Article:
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Old 10-30-2008, 07:35 PM   #21
The_Fury
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Re: Going Graphical

Quote:
B. 21.2 million people in the united states is an impressive figure, but there are over 300 million people in the united states, which still puts them as a minority (about 7%). Now, interestingly enough, I tried taking the United States unemployment rate against the total population to see what percentage of unemployed persons would actually be blind, and I discovered that the United States unemployment rate (about 4% as of November 2007) placed against the population says that even if every unemployed person in the country was blind, they still couldn't make up 75% of those blind people, so my attempted comparison there fails, either because the 75% is only of a specific subset of that group, or because the unemployment rate has changed too drastically since 2007 and has hit the blind population much harder than everyone else (highly likely).
The disabled are not counted in the unemployment data, neither are students, single mothers, the aged and a whole lot of other groups of people, whose inclusion will skew the data because they are not actively seeking employment.
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Old 10-31-2008, 05:03 AM   #22
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Smile Re: Going Graphical

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Originally Posted by The_Fury View Post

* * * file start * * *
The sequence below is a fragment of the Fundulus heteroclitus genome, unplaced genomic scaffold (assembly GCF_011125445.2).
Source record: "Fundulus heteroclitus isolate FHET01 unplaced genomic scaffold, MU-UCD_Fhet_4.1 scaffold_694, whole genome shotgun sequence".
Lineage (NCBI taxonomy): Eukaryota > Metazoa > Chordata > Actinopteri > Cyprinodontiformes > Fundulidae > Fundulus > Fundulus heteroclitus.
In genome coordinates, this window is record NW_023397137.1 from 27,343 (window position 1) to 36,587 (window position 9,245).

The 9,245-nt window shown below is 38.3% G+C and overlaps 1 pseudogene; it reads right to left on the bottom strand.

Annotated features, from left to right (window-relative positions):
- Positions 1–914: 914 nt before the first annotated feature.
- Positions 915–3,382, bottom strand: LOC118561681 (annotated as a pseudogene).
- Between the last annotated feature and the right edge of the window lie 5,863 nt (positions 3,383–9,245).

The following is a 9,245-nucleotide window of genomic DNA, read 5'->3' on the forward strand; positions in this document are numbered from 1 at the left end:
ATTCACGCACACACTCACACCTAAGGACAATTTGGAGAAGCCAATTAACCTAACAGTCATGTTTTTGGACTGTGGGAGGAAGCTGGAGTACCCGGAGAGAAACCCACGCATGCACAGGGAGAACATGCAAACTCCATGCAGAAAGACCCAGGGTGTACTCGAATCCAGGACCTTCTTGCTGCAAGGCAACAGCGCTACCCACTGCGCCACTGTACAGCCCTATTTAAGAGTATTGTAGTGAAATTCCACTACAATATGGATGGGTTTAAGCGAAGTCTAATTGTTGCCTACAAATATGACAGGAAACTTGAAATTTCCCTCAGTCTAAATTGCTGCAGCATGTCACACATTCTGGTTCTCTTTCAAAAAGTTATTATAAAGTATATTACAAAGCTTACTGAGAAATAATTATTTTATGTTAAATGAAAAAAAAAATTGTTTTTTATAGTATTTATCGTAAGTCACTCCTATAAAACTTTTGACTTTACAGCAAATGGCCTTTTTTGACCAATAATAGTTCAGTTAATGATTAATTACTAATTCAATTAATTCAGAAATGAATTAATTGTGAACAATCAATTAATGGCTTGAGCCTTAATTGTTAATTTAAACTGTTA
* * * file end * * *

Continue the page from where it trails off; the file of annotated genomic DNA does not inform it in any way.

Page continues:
The disabled are not counted in the unemployment data, neither are students, single mothers, the aged and a whole lot of other groups of people, whose inclusion will skew the data because they are not actively seeking employment.
Aha. Thanks. That means we have about 50% more blind unemployed people than we have unemployed people actively seeking employment. This is a much more favorable comparison in trying to justify an increased number of games for the seeing-impaired, although it's probably not enough to spawn a commercial interest (still not enough people, plus unemployed people, while having a lot of time, tend not to have as much money). It also helps explain the number of hobby game designers making audio games and sightless-friendly MUDs.

Anyway, enough with my statistical comparisons. Carry on with your discussion.
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Old 10-31-2008, 01:30 PM   #23
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Re: Going Graphical

Just a couple of quick points.

The tms listing for Miriani was last updated les than a month after it's conseption in 2006... it has grown very fast in the years since.
I'd also like to point out that most admins refrane from surveying their players to find out whether or not the population contains disabled individuals. The community of blind gamers is vast and wide-spread. I've been playing muds for years, and I've visited every mud I've come across... but I've never once informed the imms of my disability.


Keep the comments coming.

Brawny
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Old 10-31-2008, 11:39 PM   #24